Blancing redox  [ENDORSED]

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Parsia Vazirnia 2L
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Blancing redox

Postby Parsia Vazirnia 2L » Sat Feb 04, 2017 4:44 pm

For the equation of H2S (aq) + Cl2 (g) ===> S (s) +Cl- (aq), why is H2S being oxidized? I am trying to write the two balanced half reactions. I know that CL2 is being reduced because it gains a - charge and therefore gains electrons. I am having trouble figuring out the charges on H2S and S because they appear to be both neutral.

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Re: Blancing redox

Postby Rachel_Prescott_2M » Sat Feb 04, 2017 5:53 pm

H2S and S may look neutral, but to write a redox reaction we look at each element individually to determine charge. So while the compound H2S is neutral, the sulfur atom is not and in fact has a -2 charge to balance out the 2 hydrogen atoms with +1 charges within the molecule. The sulfur is being oxidized, going from a -2 to a 0 oxidation state. So the half reaction for H2S would look something like . I hope this helped!

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Re: Blancing redox  [ENDORSED]

Postby Natalie_Boyd_1C » Sat Feb 04, 2017 5:55 pm

If you need a refresher on determining oxidation numbers:

I'm just going to do the whole problem in case someone else doesn't understand why Cl2 is being reduced as well.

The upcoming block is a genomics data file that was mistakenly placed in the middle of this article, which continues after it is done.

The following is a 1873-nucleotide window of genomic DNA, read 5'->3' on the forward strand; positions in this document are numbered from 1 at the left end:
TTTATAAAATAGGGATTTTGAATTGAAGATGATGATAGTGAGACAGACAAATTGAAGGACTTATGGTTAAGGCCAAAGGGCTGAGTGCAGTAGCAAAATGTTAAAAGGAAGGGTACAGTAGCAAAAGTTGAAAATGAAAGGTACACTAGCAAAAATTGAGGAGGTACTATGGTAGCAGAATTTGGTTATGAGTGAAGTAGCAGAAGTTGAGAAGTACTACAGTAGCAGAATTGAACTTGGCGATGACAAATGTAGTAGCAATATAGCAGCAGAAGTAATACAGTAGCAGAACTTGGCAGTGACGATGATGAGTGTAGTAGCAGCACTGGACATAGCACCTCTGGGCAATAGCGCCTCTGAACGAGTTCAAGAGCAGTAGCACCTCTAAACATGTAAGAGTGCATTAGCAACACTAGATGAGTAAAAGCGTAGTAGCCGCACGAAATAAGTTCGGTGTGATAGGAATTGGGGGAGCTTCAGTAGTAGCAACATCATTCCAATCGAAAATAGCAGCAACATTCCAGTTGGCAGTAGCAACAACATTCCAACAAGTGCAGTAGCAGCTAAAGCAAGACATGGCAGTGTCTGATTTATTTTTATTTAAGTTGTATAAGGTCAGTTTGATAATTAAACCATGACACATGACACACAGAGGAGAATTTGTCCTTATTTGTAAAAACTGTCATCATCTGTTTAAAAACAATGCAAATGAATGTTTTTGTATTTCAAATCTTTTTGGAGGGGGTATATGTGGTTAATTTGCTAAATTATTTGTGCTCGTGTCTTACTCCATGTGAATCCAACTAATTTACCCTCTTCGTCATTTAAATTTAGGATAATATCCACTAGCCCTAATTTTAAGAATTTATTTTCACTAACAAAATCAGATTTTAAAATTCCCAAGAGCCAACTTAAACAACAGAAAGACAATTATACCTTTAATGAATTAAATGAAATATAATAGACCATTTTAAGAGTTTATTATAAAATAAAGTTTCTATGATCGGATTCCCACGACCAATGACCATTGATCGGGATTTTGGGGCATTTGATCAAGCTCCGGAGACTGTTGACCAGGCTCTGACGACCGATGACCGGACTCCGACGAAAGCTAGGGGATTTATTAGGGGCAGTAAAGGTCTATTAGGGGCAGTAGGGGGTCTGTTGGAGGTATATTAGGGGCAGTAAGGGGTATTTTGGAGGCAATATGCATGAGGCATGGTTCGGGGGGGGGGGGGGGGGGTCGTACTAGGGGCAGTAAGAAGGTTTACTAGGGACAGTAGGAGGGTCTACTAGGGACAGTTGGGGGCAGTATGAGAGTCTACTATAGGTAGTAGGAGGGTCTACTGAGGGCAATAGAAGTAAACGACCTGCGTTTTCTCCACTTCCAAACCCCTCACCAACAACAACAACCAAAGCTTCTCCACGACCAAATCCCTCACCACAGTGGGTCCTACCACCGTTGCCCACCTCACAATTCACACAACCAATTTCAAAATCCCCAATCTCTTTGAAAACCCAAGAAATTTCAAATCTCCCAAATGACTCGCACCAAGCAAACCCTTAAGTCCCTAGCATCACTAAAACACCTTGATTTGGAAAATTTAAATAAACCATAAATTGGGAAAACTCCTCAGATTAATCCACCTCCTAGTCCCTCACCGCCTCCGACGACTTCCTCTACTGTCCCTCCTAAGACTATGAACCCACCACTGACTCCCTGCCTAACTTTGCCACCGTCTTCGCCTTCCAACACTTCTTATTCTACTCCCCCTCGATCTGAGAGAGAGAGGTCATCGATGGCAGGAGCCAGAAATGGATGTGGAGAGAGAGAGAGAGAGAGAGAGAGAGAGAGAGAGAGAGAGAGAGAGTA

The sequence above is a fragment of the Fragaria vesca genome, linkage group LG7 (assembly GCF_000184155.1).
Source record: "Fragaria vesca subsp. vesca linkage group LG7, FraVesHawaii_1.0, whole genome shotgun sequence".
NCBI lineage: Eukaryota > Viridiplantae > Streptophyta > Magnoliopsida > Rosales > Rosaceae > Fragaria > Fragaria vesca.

EQ: H2S(aq) + Cl2(g) --> S(s) + Cl^(-)(aq)

First, let's determine all of the oxidation numbers.

H usually has a +1 oxidation number unless it's in the form of hydrogen gas, in which case it's oxidation number is 0; or it makes up a compound called a hydride, where it has an oxidation number of -1.
Thus, for H: 2(+1)= +2. In regards to S, the compound has no overall charge so the sum of the charges of the atoms must equal 0. So, +2 + ? = 0 so ? = -2
This gas is elemental, so it's oxidation number is 0.
This solid is also elemental, so it's oxidation number is 0.
This is an ion, so it's oxidation number is its charge: -1.

Putting everything all together:
H2S(aq) + Cl2(g) --> S(s) + Cl^(-)(aq)
2(+1)&(-2) (0) (0) (-1)

Second, let's determine what is oxidized and what is reduced.
1. Cl2(g) goes from an oxidation number of 0 to -1. Therefore, it must gain an electron, so it is reduced.
2. The S atom in H2S goes from an oxidation number of -2 to 0, so it must lose two electrons and is oxidized.

I think that your question is why H2S, the compound, whose overall charge is 0, is what is oxidized in this equation, and I believe the answer is that it's really Sulfur which is oxidized, but it is a part of the compound H2S so we say that H2S is oxidized.

Hope this helps.

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